Clarification to This Article
A Sept. 24 Page One article about a data breach at the Department of Homeland Security failed to credit the source of a quotation. It was Government Computer News in August 2006 that quoted Air Force Maj. Gen. William Lord as saying at a technology conference, "They are looking for your identity so they can get into the network as you." A Washington Post reporter did not attend the conference.

Contractor Blamed in DHS Data Breaches

Unisys, which builds and manages the computer networks for the Homeland Security Department, has been accused of failing to detect and covering up cyber-intrusions at DHS.
Unisys, which builds and manages the computer networks for the Homeland Security Department, has been accused of failing to detect and covering up cyber-intrusions at DHS. (By Mike Mergen -- Bloomberg News)

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By Ellen Nakashima and Brian Krebs
Washington Post Staff Writers
Monday, September 24, 2007

The FBI is investigating a major information technology firm with a $1.7 billion Department of Homeland Security contract after it allegedly failed to detect cyber break-ins traced to a Chinese-language Web site and then tried to cover up its deficiencies, according to congressional investigators.

At the center of the probe is Unisys Corp., a company that in 2002 won a $1 billion deal to build, secure and manage the information technology networks for the Transportation Security Administration and DHS headquarters. In 2005, the company was awarded a $750 million follow-on contract.

On Friday, House Homeland Security Committee Chairman Bennie Thompson (D-Miss.) called on DHS Inspector General Richard Skinner to launch his own investigation.

As part of the contract, Unisys, based in Blue Bell, Pa., was to install network-intrusion detection devices on the unclassified computer systems for the TSA and DHS headquarters and monitor the networks. But according to evidence gathered by the House Homeland Security Committee, Unisys's failure to properly install and monitor the devices meant that DHS was not aware for at least three months of cyber-intrusions that began in June 2006. Through October of that year, Thompson said, 150 DHS computers -- including one in the Office of Procurement Operations, which handles contract data -- were compromised by hackers, who sent an unknown quantity of information to a Chinese-language Web site that appeared to host hacking tools.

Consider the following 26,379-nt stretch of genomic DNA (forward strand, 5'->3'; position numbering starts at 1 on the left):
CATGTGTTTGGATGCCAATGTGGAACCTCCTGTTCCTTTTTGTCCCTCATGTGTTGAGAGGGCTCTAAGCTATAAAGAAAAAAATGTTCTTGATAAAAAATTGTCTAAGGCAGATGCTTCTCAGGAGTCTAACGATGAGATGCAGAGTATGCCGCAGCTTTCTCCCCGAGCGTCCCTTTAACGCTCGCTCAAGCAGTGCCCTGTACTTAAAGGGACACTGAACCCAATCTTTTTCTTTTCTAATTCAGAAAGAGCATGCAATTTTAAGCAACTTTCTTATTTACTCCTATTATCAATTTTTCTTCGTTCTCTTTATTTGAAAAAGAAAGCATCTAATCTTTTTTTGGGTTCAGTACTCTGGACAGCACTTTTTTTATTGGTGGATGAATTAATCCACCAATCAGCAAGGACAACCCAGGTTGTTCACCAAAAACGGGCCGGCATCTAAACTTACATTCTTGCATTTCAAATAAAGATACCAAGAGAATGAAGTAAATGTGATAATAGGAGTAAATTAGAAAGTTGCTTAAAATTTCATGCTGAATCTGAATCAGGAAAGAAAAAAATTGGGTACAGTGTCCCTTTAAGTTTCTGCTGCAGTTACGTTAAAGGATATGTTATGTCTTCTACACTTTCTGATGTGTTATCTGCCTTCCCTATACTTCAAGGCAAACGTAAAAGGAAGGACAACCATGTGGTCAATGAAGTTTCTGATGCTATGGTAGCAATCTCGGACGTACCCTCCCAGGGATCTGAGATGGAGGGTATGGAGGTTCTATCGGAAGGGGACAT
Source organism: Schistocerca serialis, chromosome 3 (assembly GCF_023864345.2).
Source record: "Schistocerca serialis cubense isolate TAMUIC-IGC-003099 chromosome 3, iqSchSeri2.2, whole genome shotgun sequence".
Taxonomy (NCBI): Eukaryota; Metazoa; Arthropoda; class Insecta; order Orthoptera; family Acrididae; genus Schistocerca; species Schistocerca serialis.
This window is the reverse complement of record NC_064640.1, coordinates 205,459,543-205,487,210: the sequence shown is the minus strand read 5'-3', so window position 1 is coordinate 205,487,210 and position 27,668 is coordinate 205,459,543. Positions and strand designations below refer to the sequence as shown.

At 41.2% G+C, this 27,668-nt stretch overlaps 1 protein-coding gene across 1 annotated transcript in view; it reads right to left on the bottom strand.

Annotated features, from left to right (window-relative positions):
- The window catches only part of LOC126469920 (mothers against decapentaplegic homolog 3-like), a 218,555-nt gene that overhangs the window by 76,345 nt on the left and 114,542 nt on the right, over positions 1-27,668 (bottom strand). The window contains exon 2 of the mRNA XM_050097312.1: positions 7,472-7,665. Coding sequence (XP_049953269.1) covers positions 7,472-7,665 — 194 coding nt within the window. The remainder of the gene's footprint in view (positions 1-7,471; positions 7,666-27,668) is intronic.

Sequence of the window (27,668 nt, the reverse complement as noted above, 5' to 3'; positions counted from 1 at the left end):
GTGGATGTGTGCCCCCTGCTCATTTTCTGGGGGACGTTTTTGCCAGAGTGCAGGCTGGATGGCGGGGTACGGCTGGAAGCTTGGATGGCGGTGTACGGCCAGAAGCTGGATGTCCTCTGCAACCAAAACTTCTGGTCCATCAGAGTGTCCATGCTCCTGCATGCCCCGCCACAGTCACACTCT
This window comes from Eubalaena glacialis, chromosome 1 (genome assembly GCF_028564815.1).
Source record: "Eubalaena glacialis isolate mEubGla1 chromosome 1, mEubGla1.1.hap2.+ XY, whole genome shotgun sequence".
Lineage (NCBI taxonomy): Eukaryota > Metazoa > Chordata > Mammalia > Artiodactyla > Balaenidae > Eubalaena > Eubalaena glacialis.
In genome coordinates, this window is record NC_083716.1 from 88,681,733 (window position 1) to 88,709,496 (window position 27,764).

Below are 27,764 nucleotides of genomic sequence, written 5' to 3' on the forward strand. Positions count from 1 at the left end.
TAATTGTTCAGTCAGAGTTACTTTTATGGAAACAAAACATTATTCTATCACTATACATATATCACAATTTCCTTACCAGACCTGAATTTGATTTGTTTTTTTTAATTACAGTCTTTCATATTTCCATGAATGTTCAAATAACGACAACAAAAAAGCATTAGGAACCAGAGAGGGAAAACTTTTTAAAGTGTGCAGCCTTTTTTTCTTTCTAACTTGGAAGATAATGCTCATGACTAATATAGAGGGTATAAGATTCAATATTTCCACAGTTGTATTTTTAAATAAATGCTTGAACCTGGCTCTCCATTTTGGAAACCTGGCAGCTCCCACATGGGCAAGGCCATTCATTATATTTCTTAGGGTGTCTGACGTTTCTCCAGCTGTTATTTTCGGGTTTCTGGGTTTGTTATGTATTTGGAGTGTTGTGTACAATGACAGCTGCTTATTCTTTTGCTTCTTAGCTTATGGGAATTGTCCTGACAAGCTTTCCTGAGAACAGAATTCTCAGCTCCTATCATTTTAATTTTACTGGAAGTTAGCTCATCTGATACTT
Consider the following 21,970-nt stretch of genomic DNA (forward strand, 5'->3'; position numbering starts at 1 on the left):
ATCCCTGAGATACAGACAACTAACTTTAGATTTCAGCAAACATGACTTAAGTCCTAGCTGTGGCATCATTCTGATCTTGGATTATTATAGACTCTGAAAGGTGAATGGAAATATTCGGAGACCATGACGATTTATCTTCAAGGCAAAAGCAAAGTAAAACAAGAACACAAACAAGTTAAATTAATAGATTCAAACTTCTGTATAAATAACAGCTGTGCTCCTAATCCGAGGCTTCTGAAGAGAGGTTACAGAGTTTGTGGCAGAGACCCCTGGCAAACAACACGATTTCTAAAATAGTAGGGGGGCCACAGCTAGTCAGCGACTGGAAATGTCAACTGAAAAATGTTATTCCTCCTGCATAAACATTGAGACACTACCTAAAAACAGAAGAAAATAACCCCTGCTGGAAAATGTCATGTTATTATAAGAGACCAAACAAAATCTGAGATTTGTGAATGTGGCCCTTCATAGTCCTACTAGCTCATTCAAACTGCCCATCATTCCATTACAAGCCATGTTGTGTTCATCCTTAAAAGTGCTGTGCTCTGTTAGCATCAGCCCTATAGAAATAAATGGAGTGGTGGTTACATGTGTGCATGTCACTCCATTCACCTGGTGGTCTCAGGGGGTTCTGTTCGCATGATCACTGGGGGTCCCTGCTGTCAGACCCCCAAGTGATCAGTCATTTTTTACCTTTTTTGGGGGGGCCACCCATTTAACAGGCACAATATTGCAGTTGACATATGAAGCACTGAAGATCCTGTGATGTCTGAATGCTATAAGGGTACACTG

The contractor also allegedly falsely certified that the network had been protected to cover up its lax oversight, according to the committee.

"For the hundreds of millions of dollars that have been spent on building this system within Homeland, we should demand accountability by the contractor," Thompson said in an interview. "If, in fact, fraud can be proven, those individuals guilty of it should be prosecuted."

A Unisys spokeswoman, Lisa Meyer, said that "no investigative body has notified us formally or informally of a criminal investigation" on the matter and added that she could not comment on specific security incidents.

She said that Unisys has provided DHS "with government-certified and accredited security programs and systems, which were in place throughout 2006 and remain so today."

The DHS intrusions are especially disturbing in light of a rash of attacks on government computer systems linked to Chinese servers, Thompson said. Since last year, hackers have penetrated e-mail and other systems at the Defense, State and Commerce departments. Unisys was not providing information-security services in those cases.

National security and cyber-security experts say the U.S. government and its contractors are the target of a growing cyber-warfare effort that they suspect is being conducted by the Chinese government and its proxies with the aim of stealing military secrets and accessing the computer networks of the world's only military superpower. The trend, they say, reflects the convergence of cyber-crime and espionage, abetted by the availability of hacker tools on the Internet and lax information-technology security.

"This is a warning that our networks are porous and vulnerable to the new breed of hackers," said James Lewis, a senior fellow at the Center for Strategic and International Studies.

DHS, which oversees agencies critical to domestic security, including the TSA and Customs and Border Protection, has insufficiently secured its networks, Thompson said. He said he is "troubled" by what he sees as DHS officials' indifference to the problem.


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